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Design and construction of a Newton/cassegrain of 16 inch F3.5/F8

After having good results with the design and construction of a 8" astrograph, I decided to start a project for a larger telescope that will allow to image smaller objects, like galaxies and planetary nebulas. My first approach was to replicate what I did previously with a corrected newtonian, but after talking deeply with many well know astrofotographers none of them recommended a newtonian configuration for small objects. There could be many reasons, from the optical design to mechanical complexity, that will drive you to different telescope designs, but fundamentally small objects require long focal length. Long focal distances are very demanding with tracking performance and always fighting against atmospheric seeing. It is highly recommended the use of adaptive optics, if available, which are not compatible with any newtonian configuration with wynne correctors due to the short back distances they have.

A large focal distance newtonian will have a very large tube. An apochromatic refractor will be prohibitive, if not possible, for 16 inch diameter. For large focal distances you should drop into one of the cassegrain categories. You can choose from many variants:

  • Schmith cassegrain telescopes are very popular. They have very short tubes with moderate optical performance. The optical design consists of a schmith front corrector plate, a spherical concave primary and spherical convex secondary. The result is a large focal ratio in a compact design with moderate optical and chromatic correction. Recently, due to large area sensors, some of these popular telescopes are offering field lens correctors that are located close to the focal region, improving the correction of optical aberrations and offering better quality. This converts this telescope to subaperture catadioptic telescopes.
  • Classical cassegrain consist of a parabolic concave primary and hyperbolic convex secondary. Cassegrain telescopes correct optical aberrations down to diffraction limit for small fields, making them ideal for planetary images at very long focal ratios. For fast configurations, the convex hyperbolic secondary turns to be very difficult to manufacture, and coma and astigmatism grow very fast. The addition of subaperture correctors converts a classical cassegrain telescope into a nearly perfect optical design for very large fields, at the cost of manufacturing complexity.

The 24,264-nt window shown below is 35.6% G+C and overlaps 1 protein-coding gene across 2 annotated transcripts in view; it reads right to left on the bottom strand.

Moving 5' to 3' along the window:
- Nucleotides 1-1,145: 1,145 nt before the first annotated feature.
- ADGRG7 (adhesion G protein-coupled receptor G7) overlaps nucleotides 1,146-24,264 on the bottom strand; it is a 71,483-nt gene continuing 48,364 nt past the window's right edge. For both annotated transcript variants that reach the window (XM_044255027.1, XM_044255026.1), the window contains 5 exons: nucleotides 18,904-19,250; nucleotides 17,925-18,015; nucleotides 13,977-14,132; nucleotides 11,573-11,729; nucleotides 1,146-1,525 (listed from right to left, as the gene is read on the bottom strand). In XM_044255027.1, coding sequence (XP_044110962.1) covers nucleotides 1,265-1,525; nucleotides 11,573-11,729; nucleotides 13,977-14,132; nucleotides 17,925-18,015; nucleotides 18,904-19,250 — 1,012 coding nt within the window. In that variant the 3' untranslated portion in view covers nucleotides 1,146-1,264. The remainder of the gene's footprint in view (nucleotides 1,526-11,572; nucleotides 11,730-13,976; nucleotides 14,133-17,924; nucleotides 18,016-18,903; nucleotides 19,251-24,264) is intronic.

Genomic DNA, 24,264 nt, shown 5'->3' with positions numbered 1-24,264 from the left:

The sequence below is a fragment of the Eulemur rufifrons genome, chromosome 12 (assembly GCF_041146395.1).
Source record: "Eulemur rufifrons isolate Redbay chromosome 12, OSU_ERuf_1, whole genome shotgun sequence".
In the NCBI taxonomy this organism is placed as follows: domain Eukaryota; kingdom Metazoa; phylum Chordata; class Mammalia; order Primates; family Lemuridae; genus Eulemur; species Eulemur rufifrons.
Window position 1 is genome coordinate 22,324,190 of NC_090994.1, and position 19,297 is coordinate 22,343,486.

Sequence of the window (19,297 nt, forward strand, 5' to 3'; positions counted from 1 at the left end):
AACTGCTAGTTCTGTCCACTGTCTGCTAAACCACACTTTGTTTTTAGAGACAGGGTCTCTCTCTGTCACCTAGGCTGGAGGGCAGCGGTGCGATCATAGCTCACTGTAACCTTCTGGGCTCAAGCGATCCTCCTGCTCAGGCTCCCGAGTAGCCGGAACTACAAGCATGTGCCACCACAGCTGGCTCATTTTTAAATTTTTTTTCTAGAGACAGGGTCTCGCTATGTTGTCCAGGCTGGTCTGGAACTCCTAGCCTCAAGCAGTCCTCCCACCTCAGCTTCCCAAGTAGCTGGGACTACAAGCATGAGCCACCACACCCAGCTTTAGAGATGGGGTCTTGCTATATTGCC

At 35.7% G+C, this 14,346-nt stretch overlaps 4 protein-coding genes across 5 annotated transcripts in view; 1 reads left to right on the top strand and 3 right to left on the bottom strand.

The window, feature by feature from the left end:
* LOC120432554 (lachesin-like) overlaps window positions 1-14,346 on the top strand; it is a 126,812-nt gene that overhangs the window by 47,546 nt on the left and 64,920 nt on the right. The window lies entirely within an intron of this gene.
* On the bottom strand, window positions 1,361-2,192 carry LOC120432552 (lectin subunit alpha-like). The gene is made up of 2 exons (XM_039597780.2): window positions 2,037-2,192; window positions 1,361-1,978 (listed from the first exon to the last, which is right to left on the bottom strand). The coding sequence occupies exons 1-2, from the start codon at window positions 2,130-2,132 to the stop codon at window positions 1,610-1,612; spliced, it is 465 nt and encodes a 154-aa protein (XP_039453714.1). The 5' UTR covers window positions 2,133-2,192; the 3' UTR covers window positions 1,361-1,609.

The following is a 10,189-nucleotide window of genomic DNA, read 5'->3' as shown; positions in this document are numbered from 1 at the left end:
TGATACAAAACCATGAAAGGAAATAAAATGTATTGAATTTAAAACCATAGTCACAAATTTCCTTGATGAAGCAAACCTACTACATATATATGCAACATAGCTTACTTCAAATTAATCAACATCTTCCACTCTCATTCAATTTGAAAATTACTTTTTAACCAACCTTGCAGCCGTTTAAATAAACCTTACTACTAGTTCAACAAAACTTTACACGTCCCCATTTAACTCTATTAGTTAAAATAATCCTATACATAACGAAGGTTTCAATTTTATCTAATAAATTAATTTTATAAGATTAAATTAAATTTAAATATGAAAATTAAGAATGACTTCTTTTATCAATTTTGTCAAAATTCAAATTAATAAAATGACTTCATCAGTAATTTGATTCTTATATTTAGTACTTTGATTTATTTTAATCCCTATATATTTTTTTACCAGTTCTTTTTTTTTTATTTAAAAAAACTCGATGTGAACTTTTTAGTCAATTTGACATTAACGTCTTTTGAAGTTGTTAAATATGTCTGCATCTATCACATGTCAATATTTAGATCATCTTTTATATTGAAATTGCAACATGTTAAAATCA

• Ritchey Chrétien telescope are the most complex to manufacture. They have a concave hyperbolic primary and convex hyperbolic secondary. The benefit of this cassegrain configuration is that coma is nearly nulled, only remaining astigmatism with moderate dimensions for medium fields. A RC scope has good optical performance without any subaperture corrector, and no chromatic effects, and thus a very wide useful spectrum. This is the reason why most of the professional telescopes are based on a RC configuration. The use of a subaperture correctors make them even better.
  • Dall Kirkham are being more and more popular. They are the most easy to manufacture and the result is vey good. DK have a prolate ellipsoid concave primary, a shape between a spheroid and a parabola and thus very easy to manufacture. The secondary is spherical and thus very tolerant to misscollimation. In contrast to classical cassegrain or RC's, Dall Kirkham needs always to have a subaperture corrector to perform good optical quality. The use of two meniscus lenses result in a nearly diffraction limited telescope for large fields, at the cost of strict centering and tilting of them. A good mechanical design makes a DK one of the best choices.

Despite I was searching for a long focal length, and what I could afford from the manufacturing point of view, I liked the idea to design an hybrid telescope that could be turned onto a fast newtonian or a cassegrain. So I decided to go for the classical cassegrain design with a fast parabolid primary that can be used as an astrograph with a wynne corrector, and converted to a corrected cassegrain with a subaperture corrector. Exchanging the secondary mirror in a very fast and easy way will flip from one design to the other.


The optical design


The mechanical design







First light





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